Soothing Ourselves to Death
March 23, 2006
Chuck Colson has an important article in the current issue of Christianity Today called Soothing Ourselves to Death. Here are a few excerpts:
I admit I prefer traditional hymns, but even so, I’m convinced that much of the music being written for the church today reflects an unfortunate trend–slipping across the line from worship to entertainment.
This trend is evident not just in theater-like churches where musicians–with their guitars and bongo drums–often perform at ear-splitting levels. It’s also true of Christian radio, historically an important source of serious preaching and teaching. Several stations recently–many acting on the advice of a leading consulting firm–have dropped serious programming in favor of all-music formats.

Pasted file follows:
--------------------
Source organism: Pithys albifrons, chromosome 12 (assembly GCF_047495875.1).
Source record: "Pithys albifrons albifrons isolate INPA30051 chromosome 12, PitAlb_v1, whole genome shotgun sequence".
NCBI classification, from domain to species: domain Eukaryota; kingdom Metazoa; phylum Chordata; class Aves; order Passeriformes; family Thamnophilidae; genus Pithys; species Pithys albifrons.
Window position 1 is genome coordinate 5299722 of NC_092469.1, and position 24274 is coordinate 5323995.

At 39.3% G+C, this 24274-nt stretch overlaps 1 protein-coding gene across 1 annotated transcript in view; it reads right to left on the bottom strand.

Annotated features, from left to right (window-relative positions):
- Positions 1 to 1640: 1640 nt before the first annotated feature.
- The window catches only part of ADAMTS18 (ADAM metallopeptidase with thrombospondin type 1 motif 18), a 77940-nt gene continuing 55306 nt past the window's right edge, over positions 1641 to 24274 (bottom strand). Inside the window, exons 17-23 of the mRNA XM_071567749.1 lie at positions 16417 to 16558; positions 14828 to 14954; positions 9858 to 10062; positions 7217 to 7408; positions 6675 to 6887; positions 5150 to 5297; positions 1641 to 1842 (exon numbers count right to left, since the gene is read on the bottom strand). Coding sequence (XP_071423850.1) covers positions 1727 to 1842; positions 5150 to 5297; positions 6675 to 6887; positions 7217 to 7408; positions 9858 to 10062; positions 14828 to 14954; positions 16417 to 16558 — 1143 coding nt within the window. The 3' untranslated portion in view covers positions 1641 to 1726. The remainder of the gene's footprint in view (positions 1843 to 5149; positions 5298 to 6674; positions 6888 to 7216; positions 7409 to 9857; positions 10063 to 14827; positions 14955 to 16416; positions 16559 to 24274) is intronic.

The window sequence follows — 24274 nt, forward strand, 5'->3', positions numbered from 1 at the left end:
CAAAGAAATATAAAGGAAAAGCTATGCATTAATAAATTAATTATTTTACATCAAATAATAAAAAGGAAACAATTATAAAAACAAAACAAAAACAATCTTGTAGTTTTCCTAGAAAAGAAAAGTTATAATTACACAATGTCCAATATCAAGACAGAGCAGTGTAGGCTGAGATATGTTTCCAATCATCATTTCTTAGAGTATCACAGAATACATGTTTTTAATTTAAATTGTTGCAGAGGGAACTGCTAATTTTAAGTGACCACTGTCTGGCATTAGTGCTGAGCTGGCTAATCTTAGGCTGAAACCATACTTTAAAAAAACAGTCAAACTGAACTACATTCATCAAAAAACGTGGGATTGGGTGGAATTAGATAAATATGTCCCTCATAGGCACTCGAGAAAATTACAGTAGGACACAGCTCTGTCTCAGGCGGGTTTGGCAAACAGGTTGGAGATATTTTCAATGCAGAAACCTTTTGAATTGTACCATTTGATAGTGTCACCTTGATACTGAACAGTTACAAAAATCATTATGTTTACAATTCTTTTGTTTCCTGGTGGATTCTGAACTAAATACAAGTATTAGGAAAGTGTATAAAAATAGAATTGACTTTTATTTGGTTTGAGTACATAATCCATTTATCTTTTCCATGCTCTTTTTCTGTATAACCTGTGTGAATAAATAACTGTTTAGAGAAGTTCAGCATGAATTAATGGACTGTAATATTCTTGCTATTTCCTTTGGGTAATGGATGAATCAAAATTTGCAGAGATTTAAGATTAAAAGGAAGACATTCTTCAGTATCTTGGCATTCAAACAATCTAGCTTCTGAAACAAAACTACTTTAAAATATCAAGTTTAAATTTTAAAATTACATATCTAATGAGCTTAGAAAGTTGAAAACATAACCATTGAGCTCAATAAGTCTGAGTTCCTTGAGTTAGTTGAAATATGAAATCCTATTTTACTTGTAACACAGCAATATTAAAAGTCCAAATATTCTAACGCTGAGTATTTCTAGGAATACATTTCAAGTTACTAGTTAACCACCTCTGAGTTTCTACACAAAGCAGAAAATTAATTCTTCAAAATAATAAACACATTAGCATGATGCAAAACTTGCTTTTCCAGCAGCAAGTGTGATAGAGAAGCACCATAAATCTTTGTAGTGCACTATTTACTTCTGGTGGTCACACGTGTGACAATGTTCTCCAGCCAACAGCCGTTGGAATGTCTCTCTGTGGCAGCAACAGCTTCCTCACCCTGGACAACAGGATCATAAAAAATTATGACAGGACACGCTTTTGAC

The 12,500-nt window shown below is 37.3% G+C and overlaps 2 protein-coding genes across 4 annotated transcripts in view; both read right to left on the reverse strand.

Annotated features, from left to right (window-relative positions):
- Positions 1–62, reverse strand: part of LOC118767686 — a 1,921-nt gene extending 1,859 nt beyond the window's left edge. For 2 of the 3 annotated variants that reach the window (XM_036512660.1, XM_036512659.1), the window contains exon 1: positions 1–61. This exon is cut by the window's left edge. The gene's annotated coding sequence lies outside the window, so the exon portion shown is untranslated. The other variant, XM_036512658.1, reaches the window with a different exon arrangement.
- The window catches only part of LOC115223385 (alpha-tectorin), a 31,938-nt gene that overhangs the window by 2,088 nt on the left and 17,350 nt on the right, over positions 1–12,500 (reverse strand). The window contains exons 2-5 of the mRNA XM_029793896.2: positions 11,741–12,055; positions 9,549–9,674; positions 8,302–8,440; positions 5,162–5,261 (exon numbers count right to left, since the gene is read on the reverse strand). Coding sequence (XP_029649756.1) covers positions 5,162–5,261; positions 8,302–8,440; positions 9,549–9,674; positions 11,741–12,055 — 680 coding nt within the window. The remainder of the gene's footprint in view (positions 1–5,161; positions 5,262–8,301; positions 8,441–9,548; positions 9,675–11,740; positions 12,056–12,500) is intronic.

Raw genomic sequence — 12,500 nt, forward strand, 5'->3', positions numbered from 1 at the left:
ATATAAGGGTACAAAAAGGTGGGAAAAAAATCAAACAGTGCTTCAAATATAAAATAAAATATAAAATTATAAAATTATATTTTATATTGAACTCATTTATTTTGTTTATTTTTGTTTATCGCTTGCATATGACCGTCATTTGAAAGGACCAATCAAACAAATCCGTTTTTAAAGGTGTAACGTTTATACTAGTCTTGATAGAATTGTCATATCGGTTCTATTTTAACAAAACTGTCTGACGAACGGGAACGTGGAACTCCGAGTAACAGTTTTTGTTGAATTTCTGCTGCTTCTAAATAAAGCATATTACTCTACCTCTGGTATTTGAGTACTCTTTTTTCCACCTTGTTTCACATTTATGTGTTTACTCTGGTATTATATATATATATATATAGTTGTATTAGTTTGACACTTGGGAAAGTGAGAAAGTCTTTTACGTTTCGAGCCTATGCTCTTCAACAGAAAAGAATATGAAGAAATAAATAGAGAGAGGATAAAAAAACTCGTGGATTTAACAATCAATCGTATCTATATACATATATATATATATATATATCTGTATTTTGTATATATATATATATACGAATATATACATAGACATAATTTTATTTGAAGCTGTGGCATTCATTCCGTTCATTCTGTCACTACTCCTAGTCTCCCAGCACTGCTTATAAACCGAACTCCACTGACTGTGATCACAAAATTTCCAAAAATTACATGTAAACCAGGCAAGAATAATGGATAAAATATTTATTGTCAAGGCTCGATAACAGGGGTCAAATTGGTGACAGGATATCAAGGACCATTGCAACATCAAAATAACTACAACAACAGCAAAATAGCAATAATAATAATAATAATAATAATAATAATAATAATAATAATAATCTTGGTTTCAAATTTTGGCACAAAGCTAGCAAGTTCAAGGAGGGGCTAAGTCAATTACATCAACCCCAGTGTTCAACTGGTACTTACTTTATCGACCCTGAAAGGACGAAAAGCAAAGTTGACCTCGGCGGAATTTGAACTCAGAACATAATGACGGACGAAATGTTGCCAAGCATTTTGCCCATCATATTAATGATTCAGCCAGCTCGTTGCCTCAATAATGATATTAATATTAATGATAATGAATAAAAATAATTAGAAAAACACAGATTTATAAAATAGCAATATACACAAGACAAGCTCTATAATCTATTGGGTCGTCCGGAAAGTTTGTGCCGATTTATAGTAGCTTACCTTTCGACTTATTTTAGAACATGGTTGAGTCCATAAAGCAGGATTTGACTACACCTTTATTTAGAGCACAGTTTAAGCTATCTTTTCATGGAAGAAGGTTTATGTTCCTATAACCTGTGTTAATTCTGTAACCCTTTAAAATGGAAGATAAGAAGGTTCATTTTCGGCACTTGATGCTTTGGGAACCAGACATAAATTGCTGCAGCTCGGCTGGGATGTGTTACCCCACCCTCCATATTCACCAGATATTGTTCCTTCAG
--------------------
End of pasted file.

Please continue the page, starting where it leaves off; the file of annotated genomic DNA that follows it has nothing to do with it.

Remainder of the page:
What is the job of Christian radio, after all? To give people what they want, or–as with any ministry–to give them what they need. Music is important in the life of the church and can inspire us to focus on Christ. But it cannot take the place of solid teaching.
I do not think we need to choose between good music and good teaching, nor does Colson suggest that we should. In any healthy church, the music and the teaching will complement each other. We need more content-driven Christian radio, not less. Colson makes the point this way:
Sure, skits and catchy music are good tools for drawing people in, and good Christian music on the radio can inspire us. But these things aren’t an end in and of themselves; they should engage us in learning and applying truth.
Colson’s article will be met in some quarters with consternation, but he is 100% correct. The dumbing-down of evangelicalism can only produce a weakened church, and a weakened church cannot help a world that desperately needs to hear, “Thus says the Lord.”